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New cars - should you buy in 2020?

19th May, 2020

If you’re considering a new car, 2020 could be a good time to buy one.

That’s because the Australian new car market has just experienced its weakest month in 26 years. Official figures reported 38,926 new vehicles sold in April versus 75,550 for April 2019. That’s a drop of 48.5%, which is bad enough, but it’s almost encouraging considering the debacle in overseas markets with sales declines of between 80% and 98%. 

According to a comprehensive report at https://www.caradvice.com.au/847671/vfacts-april-2020-new-car-sales-the-complete-report/ Toyota topped the rather dismal Australian sale charts again (for the 17th year in a row) with five models in the top 10. Hi-Lux (beloved of tradies and ADF members) was down 35.5%, RAV4 (up 54.4%), Corolla (down 50.8%), Prado (down 35.7%) and Landcruiser (down 21.2%), resulting in an overall decline of 31.8%.  

Here’s an extract from the complete list, indicating just how scarce new car buyers have become:

April 2020 Sales Change compared to April
Toyota (31.8%)
Mazda (60.5%)
Kia (44.9%)
Ford (65.3%)
Hyundai (65.3%)
Mitsubishi (63.2%)
Nissan (51.5%)
BMW (5.7%)
Mercedes Benz (54.4%)
Great Wall (28.7%)
Holden (56.9%)

Interestingly, sales of US-style Ram pick-ups increased in April 2020 by 14.1% (compared to April 2019). This is arguably related to the government’s instant business tax write-off which was introduced as a response to COVID-19. See: https://www.ato.gov.au/Business/Depreciation-and-capital-expenses-and-allowances/Simpler-depreciation-for-small-business/Instant-asset-write-off/ 

Another remarkable fact (reported by caradvice.com.au) behind these generally dismal figures is that the ACT experienced growth in sales of 24.7% compared to April 2019. Some experts are attributing this to a large number of insurance claims from hail storms and gale force winds in January.  

So for a prospective buyer, having processed all of this bad news in the Australian new car market, a conclusion could be that now is a good time to buy. Anecdotal evidence would certainly indicate that substantial discounts, not seen since the global financial crisis, are being offered by dealers. 

However, as with every purchase (especially cars) there are several important rules, including:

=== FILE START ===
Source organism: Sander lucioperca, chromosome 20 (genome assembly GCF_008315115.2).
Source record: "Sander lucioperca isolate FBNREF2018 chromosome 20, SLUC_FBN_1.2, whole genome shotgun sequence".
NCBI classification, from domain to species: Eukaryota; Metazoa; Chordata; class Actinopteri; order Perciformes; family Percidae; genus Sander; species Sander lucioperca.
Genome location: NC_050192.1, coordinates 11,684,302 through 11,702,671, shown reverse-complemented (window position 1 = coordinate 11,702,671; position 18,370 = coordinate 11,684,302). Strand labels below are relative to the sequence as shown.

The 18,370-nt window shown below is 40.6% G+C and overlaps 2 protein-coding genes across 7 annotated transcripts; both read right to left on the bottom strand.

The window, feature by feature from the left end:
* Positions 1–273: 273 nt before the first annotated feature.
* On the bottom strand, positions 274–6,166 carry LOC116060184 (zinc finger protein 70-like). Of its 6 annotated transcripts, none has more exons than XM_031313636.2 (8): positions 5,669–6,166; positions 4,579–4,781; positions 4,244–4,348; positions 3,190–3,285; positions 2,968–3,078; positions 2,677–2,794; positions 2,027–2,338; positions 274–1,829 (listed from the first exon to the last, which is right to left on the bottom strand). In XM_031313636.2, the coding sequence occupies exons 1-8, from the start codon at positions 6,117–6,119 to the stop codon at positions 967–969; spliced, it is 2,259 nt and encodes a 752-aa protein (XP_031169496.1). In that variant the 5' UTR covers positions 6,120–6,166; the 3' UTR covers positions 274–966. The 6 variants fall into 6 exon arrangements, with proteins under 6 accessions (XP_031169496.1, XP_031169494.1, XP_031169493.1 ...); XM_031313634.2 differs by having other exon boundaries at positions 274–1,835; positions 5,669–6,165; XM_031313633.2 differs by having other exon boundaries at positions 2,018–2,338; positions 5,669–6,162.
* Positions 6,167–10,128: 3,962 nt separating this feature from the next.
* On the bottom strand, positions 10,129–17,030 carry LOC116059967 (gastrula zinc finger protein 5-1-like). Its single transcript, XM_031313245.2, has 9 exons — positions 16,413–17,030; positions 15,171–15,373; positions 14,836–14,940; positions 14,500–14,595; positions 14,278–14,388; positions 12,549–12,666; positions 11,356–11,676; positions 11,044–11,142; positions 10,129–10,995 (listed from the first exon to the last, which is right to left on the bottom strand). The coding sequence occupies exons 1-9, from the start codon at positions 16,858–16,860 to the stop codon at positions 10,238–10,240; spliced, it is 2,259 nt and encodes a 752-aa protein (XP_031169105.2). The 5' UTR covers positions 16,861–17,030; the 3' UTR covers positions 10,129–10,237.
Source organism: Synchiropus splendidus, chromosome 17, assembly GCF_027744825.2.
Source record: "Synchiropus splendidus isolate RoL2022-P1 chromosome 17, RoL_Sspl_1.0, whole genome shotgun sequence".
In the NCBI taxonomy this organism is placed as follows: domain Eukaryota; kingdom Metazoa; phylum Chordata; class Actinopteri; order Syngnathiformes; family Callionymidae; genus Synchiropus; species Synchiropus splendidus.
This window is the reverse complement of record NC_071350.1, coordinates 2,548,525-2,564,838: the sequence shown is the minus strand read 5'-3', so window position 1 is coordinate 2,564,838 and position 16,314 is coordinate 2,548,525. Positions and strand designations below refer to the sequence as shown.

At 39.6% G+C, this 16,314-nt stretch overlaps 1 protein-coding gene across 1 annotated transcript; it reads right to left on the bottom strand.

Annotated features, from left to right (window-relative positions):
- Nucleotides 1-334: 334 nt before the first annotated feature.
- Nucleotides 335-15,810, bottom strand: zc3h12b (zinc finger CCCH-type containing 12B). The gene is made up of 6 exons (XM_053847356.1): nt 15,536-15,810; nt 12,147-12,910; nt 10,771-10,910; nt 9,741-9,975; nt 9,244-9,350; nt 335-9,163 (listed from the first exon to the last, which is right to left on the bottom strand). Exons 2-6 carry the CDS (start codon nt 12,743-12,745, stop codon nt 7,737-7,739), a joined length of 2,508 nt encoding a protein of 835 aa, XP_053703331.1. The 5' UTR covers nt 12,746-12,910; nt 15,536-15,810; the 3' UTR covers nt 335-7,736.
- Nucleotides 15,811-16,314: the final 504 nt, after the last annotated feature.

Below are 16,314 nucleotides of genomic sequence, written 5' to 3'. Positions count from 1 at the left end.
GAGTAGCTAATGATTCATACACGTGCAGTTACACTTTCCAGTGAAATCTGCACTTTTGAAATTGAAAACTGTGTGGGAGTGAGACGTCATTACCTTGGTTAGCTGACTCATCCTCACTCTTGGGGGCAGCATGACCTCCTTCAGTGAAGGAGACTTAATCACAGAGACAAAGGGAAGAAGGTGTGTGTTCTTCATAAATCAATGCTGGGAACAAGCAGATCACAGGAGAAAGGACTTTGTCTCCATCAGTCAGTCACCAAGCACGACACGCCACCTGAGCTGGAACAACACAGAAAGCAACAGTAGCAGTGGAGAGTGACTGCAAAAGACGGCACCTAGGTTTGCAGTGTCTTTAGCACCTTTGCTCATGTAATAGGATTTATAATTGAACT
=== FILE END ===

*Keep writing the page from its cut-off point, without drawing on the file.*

Rule 1: Be patient, take your time, shop around for the best deal, including the length of the factory warranty and serving arrangements; 

Rule 2: Don’t buy unless you can afford and need the vehicle in the first place. It’s better to keep you money in the bank than spend it on a quickly depreciating asset you don’t really need;   

Rule 3: If you’re planning on financing the vehicle, shop around. Car yard finance is not necessarily the best deal available. There’s some great information about car finance at moneysmart.gov.au;  

Rule 4: Consider doing the deal near the end of the month as most dealers report sales figures monthly and will be keen to have you signed-up by month end (and especially by the end of the financial year, 30 June 2020); 

Rule 5: Make sure you take out comprehensive insurance. As always, seek competitive quotes before you buy the car. And if you can’t afford the insurance, don’t buy the car; and  

Rule 6: Consider salary sacrificing your purchase, but make sure you understand the costs and benefits of so doing. Salary sacrificing will often be to your advantage, but make sure you ask the service provider to demonstrate in writing why it works for you and why their deal is best. Also, understand what’s in it for them before committing to the contract.

Of course, the principal rule overarching all six above (known as the ‘golden rule of business’) is:

“If it looks too good to be true, it is too good to be true”.

This rule applies in any business transaction, not least the purchase of a motor vehicle in 2020. You may well get a genuine bargain during bad economic times, but it’s rare that a car dealer will willingly take a loss. We can’t blame them for that. 

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